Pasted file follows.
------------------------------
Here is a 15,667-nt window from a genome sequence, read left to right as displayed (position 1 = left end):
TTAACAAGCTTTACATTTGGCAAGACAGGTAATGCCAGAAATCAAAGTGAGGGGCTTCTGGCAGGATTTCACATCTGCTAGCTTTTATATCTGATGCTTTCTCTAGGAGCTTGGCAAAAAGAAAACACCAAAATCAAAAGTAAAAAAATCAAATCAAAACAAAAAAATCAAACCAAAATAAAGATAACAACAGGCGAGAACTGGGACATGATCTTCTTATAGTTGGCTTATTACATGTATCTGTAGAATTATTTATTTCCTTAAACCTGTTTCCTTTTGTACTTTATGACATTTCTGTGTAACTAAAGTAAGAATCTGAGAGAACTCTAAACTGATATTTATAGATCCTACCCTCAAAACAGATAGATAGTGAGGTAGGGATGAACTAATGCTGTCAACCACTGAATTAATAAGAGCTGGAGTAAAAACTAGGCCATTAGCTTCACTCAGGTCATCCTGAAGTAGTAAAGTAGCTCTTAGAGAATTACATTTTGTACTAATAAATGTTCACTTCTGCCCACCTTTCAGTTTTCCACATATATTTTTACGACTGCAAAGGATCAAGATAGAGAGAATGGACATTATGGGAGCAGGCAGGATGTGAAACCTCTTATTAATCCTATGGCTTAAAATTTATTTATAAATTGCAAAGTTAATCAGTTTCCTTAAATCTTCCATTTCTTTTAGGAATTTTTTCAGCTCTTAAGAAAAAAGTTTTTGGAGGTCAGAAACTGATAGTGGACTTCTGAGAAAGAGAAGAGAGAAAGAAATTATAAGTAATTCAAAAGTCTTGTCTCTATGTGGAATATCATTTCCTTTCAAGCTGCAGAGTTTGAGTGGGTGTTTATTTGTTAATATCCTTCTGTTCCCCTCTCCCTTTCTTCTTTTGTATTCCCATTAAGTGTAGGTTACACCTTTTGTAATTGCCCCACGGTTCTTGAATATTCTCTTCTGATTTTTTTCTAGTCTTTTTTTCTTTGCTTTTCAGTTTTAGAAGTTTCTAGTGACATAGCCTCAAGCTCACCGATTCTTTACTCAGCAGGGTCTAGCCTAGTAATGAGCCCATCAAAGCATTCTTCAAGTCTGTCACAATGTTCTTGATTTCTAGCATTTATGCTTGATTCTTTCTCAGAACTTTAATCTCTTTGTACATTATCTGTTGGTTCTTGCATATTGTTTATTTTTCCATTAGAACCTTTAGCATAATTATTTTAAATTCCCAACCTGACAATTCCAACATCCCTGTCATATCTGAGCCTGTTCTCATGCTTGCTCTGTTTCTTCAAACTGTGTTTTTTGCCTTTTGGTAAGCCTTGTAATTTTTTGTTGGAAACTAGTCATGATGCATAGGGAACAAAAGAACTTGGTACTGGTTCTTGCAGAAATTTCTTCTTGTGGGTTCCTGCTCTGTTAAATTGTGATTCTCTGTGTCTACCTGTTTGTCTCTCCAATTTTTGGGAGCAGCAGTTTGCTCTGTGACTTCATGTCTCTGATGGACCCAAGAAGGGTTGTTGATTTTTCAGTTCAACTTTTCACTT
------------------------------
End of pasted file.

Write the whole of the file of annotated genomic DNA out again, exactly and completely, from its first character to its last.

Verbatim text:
Here is a 15,667-nt window from a genome sequence, read left to right as displayed (position 1 = left end):
TTAACAAGCTTTACATTTGGCAAGACAGGTAATGCCAGAAATCAAAGTGAGGGGCTTCTGGCAGGATTTCACATCTGCTAGCTTTTATATCTGATGCTTTCTCTAGGAGCTTGGCAAAAAGAAAACACCAAAATCAAAAGTAAAAAAATCAAATCAAAACAAAAAAATCAAACCAAAATAAAGATAACAACAGGCGAGAACTGGGACATGATCTTCTTATAGTTGGCTTATTACATGTATCTGTAGAATTATTTATTTCCTTAAACCTGTTTCCTTTTGTACTTTATGACATTTCTGTGTAACTAAAGTAAGAATCTGAGAGAACTCTAAACTGATATTTATAGATCCTACCCTCAAAACAGATAGATAGTGAGGTAGGGATGAACTAATGCTGTCAACCACTGAATTAATAAGAGCTGGAGTAAAAACTAGGCCATTAGCTTCACTCAGGTCATCCTGAAGTAGTAAAGTAGCTCTTAGAGAATTACATTTTGTACTAATAAATGTTCACTTCTGCCCACCTTTCAGTTTTCCACATATATTTTTACGACTGCAAAGGATCAAGATAGAGAGAATGGACATTATGGGAGCAGGCAGGATGTGAAACCTCTTATTAATCCTATGGCTTAAAATTTATTTATAAATTGCAAAGTTAATCAGTTTCCTTAAATCTTCCATTTCTTTTAGGAATTTTTTCAGCTCTTAAGAAAAAAGTTTTTGGAGGTCAGAAACTGATAGTGGACTTCTGAGAAAGAGAAGAGAGAAAGAAATTATAAGTAATTCAAAAGTCTTGTCTCTATGTGGAATATCATTTCCTTTCAAGCTGCAGAGTTTGAGTGGGTGTTTATTTGTTAATATCCTTCTGTTCCCCTCTCCCTTTCTTCTTTTGTATTCCCATTAAGTGTAGGTTACACCTTTTGTAATTGCCCCACGGTTCTTGAATATTCTCTTCTGATTTTTTTCTAGTCTTTTTTTCTTTGCTTTTCAGTTTTAGAAGTTTCTAGTGACATAGCCTCAAGCTCACCGATTCTTTACTCAGCAGGGTCTAGCCTAGTAATGAGCCCATCAAAGCATTCTTCAAGTCTGTCACAATGTTCTTGATTTCTAGCATTTATGCTTGATTCTTTCTCAGAACTTTAATCTCTTTGTACATTATCTGTTGGTTCTTGCATATTGTTTATTTTTCCATTAGAACCTTTAGCATAATTATTTTAAATTCCCAACCTGACAATTCCAACATCCCTGTCATATCTGAGCCTGTTCTCATGCTTGCTCTGTTTCTTCAAACTGTGTTTTTTGCCTTTTGGTAAGCCTTGTAATTTTTTGTTGGAAACTAGTCATGATGCATAGGGAACAAAAGAACTTGGTACTGGTTCTTGCAGAAATTTCTTCTTGTGGGTTCCTGCTCTGTTAAATTGTGATTCTCTGTGTCTACCTGTTTGTCTCTCCAATTTTTGGGAGCAGCAGTTTGCTCTGTGACTTCATGTCTCTGATGGACCCAAGAAGGGTTGTTGATTTTTCAGTTCAACTTTTCACTT